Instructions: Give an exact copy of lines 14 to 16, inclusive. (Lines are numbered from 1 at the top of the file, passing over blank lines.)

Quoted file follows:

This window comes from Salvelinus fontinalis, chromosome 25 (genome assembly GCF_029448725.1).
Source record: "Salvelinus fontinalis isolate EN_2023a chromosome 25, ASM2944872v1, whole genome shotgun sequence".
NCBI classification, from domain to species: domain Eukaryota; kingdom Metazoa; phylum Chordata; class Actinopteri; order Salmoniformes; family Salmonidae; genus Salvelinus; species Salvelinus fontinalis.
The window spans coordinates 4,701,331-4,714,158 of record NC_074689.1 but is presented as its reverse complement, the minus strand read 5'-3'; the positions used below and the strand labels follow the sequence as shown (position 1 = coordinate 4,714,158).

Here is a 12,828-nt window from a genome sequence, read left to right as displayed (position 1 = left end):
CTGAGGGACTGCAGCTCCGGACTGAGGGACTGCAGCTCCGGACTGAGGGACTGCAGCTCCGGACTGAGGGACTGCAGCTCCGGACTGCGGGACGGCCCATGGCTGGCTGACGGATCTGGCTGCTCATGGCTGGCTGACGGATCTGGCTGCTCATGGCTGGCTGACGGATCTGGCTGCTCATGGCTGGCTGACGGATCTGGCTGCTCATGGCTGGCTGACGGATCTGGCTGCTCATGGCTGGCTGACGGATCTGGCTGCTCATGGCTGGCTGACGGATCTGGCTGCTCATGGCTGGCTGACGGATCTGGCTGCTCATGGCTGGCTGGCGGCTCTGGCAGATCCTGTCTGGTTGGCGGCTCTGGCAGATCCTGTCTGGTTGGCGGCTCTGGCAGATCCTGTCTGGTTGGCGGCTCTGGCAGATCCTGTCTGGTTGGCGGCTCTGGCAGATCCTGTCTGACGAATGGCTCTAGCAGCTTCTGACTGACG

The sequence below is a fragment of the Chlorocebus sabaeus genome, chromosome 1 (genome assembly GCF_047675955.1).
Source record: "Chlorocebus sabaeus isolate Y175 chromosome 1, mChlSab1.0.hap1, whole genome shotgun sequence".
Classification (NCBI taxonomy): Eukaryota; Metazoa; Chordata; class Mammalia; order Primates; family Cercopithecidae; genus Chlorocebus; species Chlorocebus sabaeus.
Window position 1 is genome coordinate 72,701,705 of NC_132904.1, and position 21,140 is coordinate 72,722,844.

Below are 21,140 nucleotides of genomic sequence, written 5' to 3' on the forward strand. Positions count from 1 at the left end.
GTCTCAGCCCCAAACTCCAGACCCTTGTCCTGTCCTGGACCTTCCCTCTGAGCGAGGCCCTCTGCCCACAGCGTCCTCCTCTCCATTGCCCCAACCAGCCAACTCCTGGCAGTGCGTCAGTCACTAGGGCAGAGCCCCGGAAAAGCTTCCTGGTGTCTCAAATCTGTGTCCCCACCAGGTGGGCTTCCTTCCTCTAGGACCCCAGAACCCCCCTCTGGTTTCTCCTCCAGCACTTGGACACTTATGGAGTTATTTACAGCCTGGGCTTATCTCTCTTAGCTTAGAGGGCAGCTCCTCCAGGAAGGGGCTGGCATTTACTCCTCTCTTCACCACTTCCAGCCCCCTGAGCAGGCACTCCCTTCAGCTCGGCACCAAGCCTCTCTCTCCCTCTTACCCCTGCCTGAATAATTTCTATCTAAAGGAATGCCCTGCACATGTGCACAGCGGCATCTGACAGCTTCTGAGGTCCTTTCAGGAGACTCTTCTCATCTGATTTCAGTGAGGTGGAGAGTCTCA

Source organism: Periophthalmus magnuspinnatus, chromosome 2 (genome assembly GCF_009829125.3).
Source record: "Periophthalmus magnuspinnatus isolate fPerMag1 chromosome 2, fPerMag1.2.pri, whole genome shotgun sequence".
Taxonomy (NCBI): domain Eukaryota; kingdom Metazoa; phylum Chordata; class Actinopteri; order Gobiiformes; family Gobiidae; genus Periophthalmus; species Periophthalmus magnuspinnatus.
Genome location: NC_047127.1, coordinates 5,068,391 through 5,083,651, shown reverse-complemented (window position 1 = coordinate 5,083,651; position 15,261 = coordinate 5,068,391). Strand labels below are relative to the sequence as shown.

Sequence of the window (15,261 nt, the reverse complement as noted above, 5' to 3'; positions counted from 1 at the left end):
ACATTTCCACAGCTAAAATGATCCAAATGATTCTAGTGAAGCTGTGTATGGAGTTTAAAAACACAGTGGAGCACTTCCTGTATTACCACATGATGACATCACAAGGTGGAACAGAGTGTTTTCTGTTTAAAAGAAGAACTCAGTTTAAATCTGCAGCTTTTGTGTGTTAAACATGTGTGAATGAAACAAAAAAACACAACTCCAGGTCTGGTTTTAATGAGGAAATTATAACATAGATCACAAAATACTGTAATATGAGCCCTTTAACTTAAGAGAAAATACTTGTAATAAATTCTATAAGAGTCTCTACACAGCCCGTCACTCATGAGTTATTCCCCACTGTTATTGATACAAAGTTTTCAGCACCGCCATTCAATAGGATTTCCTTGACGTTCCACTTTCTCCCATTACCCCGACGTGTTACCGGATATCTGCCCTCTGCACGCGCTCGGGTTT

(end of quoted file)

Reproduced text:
Source record: "Periophthalmus magnuspinnatus isolate fPerMag1 chromosome 2, fPerMag1.2.pri, whole genome shotgun sequence".
Taxonomy (NCBI): domain Eukaryota; kingdom Metazoa; phylum Chordata; class Actinopteri; order Gobiiformes; family Gobiidae; genus Periophthalmus; species Periophthalmus magnuspinnatus.
Genome location: NC_047127.1, coordinates 5,068,391 through 5,083,651, shown reverse-complemented (window position 1 = coordinate 5,083,651; position 15,261 = coordinate 5,068,391). Strand labels below are relative to the sequence as shown.